Mom guilt is real and can slowly creep up and consume you as a new or seasoned mom.
Maybe sometimes you just wish you could split yourself in two and be in two places at once.
Maybe you feel you are always disappointing someone.
Dammed if you do and dammed if you don’t
Here is how to defeat that mom guilt from rearing its ugly head.
Forgive Yourself For All The Guilt
There is no mom in the world that has never lost her cool, never been overwhelmed, or thought they weren’t cut out for this at one time or another.
Forget what you see on social media or what they want you to see.
Forget the mom comparison game.
Behind closed doors is a totally different ballgame.
We are all human. Imperfectly human.
We make mistakes.
We lose our patience.
And we continue to remind ourselves how badly we screwed up, and the cycle continues.
None of us are perfect, and we all make mistakes.
But continually feeling mom guilt and beating yourself up over what you are doing wrong, versus celebrating what you are doing right only hurts you.
Yes, maybe you lost your patience.
Yes, maybe you were ready to pull your hair out.
But how many times did you patiently comfort your children or roll on the floor full of smiles and laughs?
For all the times you wanted to pull out your hair, I bet you gave a million more hugs.
You see, sometimes empathy towards ourselves can be the hardest yet most important value we bring as parents.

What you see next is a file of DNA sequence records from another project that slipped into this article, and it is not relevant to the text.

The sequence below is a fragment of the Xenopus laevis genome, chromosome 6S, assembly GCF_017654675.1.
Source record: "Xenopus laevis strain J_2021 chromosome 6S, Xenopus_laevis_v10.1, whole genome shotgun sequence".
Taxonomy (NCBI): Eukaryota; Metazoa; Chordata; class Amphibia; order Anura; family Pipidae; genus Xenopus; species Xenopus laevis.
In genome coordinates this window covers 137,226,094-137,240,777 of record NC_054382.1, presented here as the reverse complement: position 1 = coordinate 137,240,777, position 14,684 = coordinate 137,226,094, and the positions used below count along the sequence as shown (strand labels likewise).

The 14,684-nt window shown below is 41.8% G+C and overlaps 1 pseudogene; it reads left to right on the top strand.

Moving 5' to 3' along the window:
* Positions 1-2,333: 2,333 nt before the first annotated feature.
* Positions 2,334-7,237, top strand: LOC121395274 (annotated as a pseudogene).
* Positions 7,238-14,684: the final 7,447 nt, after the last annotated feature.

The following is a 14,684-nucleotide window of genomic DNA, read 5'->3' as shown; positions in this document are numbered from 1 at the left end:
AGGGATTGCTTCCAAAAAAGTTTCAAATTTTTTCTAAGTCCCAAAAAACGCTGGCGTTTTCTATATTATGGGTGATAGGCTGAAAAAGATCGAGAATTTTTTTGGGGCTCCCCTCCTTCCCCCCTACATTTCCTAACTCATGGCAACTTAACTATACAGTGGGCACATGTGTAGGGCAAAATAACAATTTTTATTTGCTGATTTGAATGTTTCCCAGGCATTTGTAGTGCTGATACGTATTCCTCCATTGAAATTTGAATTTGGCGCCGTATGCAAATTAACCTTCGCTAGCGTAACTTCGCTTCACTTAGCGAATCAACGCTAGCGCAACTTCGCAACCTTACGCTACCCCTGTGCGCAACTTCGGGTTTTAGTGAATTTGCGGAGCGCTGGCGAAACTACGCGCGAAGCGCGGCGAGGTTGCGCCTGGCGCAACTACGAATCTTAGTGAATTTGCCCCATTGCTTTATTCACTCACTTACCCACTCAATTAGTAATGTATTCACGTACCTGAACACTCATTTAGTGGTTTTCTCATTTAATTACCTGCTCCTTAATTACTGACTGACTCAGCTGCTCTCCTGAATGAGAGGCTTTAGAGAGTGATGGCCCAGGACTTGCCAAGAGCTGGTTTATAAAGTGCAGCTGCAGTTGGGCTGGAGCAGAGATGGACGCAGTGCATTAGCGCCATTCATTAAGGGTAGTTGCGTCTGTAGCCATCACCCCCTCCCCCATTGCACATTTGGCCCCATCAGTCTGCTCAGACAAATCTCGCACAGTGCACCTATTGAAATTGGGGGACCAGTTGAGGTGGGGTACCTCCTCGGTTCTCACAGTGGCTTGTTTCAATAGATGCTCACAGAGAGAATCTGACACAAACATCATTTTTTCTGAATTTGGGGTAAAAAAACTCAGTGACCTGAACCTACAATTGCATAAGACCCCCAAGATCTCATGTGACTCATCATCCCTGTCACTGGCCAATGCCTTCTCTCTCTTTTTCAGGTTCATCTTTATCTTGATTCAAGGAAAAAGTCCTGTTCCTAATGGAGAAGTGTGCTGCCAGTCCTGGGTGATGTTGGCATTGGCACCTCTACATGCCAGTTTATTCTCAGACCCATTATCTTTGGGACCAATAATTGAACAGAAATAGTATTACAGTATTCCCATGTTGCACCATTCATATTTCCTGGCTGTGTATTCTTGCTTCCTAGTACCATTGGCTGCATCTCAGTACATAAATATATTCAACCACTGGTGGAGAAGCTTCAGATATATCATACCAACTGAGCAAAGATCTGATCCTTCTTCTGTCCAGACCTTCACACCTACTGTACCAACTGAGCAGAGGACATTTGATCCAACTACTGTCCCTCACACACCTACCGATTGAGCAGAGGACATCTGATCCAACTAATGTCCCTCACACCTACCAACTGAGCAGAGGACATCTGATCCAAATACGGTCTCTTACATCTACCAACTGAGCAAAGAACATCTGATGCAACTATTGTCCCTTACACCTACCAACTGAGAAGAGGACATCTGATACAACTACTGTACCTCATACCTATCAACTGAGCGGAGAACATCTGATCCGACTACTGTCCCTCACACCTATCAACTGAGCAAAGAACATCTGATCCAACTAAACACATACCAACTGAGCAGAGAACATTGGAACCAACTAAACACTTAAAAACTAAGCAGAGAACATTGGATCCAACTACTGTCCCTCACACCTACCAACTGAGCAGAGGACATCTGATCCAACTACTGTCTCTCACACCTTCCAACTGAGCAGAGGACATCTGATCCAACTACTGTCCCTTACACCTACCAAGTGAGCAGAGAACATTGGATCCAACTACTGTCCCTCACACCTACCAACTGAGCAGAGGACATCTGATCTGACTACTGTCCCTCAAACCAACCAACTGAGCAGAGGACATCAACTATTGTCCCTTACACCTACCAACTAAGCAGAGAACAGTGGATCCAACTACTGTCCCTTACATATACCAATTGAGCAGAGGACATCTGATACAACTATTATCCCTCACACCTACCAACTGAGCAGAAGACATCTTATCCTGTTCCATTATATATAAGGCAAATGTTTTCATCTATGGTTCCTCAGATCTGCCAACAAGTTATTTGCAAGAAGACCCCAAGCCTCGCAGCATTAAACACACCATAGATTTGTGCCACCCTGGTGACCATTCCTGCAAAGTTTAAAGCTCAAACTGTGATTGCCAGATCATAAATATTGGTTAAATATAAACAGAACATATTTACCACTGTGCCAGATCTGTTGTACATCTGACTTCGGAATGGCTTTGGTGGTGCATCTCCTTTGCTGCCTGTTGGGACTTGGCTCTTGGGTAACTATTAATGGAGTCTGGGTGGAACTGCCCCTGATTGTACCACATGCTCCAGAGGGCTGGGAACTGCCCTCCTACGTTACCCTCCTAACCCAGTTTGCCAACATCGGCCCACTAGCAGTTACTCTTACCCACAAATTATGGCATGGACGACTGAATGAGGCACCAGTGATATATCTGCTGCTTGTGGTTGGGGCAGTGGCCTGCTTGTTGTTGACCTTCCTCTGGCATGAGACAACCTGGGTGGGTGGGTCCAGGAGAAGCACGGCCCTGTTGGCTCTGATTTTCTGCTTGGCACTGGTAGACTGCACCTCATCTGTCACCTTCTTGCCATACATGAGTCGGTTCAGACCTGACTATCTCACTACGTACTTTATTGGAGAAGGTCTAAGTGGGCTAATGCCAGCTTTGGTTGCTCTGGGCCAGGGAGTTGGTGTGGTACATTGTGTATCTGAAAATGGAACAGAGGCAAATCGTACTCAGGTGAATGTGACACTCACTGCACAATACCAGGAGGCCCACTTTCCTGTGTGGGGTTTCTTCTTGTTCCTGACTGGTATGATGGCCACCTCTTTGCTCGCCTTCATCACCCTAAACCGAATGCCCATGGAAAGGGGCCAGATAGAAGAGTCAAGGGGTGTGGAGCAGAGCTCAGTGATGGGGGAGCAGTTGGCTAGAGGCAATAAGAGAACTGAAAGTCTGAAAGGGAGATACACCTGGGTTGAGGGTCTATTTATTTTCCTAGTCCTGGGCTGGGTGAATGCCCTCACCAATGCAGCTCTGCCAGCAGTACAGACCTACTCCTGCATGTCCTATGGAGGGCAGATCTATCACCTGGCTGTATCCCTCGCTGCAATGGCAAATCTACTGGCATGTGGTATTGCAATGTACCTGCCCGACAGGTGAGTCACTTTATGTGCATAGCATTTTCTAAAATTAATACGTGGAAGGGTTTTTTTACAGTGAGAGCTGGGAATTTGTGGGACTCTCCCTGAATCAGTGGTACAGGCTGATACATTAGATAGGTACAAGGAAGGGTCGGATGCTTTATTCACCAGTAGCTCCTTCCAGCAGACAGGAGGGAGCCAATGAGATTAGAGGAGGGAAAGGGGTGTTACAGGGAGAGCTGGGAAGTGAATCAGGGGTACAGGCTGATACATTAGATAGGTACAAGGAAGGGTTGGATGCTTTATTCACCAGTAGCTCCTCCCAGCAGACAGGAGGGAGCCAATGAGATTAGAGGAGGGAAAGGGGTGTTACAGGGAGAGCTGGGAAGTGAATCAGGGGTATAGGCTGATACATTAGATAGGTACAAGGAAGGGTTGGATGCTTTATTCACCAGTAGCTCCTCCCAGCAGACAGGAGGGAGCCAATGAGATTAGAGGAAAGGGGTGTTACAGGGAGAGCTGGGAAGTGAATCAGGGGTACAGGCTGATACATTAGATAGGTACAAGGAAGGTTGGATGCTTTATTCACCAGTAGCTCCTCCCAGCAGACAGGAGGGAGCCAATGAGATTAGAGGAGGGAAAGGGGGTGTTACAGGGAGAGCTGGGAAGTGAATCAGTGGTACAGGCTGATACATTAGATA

Show your children you are not perfect.
Show them that you make mistakes too, and that’s ok.
They don’t have to be perfect and neither do you because you are imperfectly perfect.
Good enough is good enough
I know you want to maybe make your refrigerator look like those perfect ones on those home décor shows, or categorize every toy (I am so guilty of this), but sometimes you just have to walk away and know it is good enough.
Holding yourself to that perfectionist standard is unattainable.
It will only fuel your frustration.
Good enough is ok.
It does not make you less than.
It does not make you a bad mother.
It just fuels your mom guilt as to why you can’t do things perfectly.
In fact, your productivity has nothing to do with your worth, because you are beautiful and wonderfully made as is.
Not because of how accomplished your kids are.
Not because of how pristine your house is.
Not because of the elaborate meals you make.
Your worth is your heart, your soul, your inner beauty, and your kind heart.
So love yourself regardless of how good enough it is because good enough is ok.
Who taught you what it means to be a good mom?
Where does that mom guilt stem from?
Was it your mother, your relationships, something a friend said?
Maybe it was something you saw or learned in your childhood.
It is these pivotal moments that define the definition we give ourselves as mothers.
Accept it won’t be perfect and that’s ok.
Maybe it was something you saw on television.
Or on social media.
And they all seemed to have it all together.
That picture or movie is not a reflection of the totality of motherhood.
It is the messes, the tantrums, the times where we feel stretched the most that can teach us the biggest lessons.
The times we thought we couldn’t but we did.
The times that we were forced to be brutally honest with ourselves.
The moments where we had to dig deep within and ask why.
It is those reflections that lead to those pivotal aha moments.
It is in these thoughts that we realize we are maybe compensating for what we always wanted or needed as a child.
It is in this vulnerability that we can heal old hurts and close past wounds to expand who we are becoming right now.
It is through the courage of facing these moments that we ultimately step into the fullness of our essence and who we ultimately are at our core.
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